Discovery procedure for child and spousal support in California

Discovery procedure for child and spousal support in California
Discovery procedure for child and spousal support in California.

The discovery procedure for child and spousal support in California is the topic of this blog post.

This blog post will discuss the discovery procedure for child and spousal support in California. This procedure allows you to serve a request for income and expense information from the other party before you file a request for order to modify or terminate an order for child, family or spousal support in California.

Statutory authorization for the discovery procedure for child and spousal support in California.

The statutory authorization for the discovery procedure for child and spousal support in California is found in Chapter 6, Article 2 of the California Family Code, specifically sections 3660 through 3668.

To read the entire text of Family Code sections 3660 through 3668 use the link shown below:

https://leginfo.legislature.ca.gov/faces/codes_displayText.xhtml?lawCode=FAM&division=9.&title=&part=1.&chapter=6.&article=2.

These statutes allow a party to serve a request for an income and expense declaration on the other party before they file a request for order or notice of motion to modify or terminate child, family or spousal support in California.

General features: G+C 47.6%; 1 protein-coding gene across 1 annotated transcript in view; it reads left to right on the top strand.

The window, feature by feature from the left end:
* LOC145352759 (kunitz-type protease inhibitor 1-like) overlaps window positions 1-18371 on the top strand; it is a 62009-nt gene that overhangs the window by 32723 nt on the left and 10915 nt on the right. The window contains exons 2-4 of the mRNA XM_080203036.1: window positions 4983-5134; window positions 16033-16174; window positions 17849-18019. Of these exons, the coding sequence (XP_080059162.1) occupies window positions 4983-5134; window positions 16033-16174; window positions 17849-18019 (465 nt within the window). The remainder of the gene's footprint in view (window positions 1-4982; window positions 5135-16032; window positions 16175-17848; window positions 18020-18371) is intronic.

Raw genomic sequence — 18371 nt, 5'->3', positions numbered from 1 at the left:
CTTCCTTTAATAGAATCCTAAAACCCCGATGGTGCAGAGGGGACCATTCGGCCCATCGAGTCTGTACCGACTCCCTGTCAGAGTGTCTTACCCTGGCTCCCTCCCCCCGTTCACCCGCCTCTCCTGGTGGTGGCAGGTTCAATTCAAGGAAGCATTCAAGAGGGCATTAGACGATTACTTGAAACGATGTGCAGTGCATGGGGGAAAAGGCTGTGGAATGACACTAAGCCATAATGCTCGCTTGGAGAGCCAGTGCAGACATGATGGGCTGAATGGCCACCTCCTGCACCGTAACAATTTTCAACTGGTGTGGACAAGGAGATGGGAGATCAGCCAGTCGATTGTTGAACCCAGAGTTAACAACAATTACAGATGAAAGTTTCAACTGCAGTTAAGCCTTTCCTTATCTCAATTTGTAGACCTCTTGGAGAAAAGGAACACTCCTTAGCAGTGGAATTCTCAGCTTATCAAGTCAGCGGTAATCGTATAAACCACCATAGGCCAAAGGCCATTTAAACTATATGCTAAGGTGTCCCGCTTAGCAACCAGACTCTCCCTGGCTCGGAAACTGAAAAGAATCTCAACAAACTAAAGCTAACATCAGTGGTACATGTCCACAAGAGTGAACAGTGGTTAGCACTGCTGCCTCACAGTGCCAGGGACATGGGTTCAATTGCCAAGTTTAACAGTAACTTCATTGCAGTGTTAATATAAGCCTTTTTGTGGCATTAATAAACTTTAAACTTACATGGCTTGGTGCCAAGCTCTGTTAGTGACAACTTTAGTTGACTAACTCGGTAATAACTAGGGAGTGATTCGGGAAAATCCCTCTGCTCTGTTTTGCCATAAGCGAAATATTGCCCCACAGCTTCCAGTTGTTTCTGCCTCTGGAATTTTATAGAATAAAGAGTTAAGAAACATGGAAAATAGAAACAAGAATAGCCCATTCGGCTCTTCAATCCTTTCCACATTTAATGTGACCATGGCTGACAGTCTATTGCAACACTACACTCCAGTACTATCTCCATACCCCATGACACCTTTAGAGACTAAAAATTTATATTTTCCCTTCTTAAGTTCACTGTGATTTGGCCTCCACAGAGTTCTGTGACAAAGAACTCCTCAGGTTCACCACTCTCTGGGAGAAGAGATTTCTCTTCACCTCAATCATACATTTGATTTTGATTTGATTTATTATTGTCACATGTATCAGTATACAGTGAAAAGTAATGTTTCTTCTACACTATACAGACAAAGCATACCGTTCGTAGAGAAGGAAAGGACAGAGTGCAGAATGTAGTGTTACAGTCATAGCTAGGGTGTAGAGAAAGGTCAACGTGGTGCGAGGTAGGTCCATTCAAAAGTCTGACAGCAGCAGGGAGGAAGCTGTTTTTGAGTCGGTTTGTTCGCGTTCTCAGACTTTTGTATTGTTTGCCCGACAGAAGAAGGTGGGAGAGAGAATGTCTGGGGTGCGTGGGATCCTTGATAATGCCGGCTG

Judicial council form for the discovery procedure for child and spousal support in California.

The form used to obtain the income and expense information is mandatory Judicial Council Form FL-396-Request for Production of an Income and Expense Declaration After Judgment which you can download here: Judicial Council Form FL-396

The purpose of these statutes is to permit parties to obtain inexpensive discovery of facts before the commencement of a proceeding for modification or termination of an order for child, family, or spousal support, pursuant to Family Code section 3660.

These statutes provide the only legally authorized method of discovery before filing any request for order or notice of motion to modify or terminate child, family or spousal support in California. Other methods of discovery may only be used if a motion is pending pursuant to Family Code section 3662.

In the absence of a pending motion for modification or termination of a support order, a request for discovery using this method can only be served once every 12 months, pursuant to Family Code section 3663.

Service of a request for production of an income and expense declaration shall be by certified mail, postage prepaid, return receipt requested, to the last known address of the party to be served, or by personal service pursuant to subdivision f of Family Code section 3664.  Note that the code does not require service of the request on the attorney of record for the other party, however in my personal opinion it is a good idea to mail a courtesy copy to them assuming that they are still the attorney of record just to show the Court that you have given them notice as well.

The responding party must complete the income and expense declaration as well as provide a copy of their prior year’s federal and state personal income tax returns that shall be attached to the income and expense declaration pursuant to Family Code section 3665.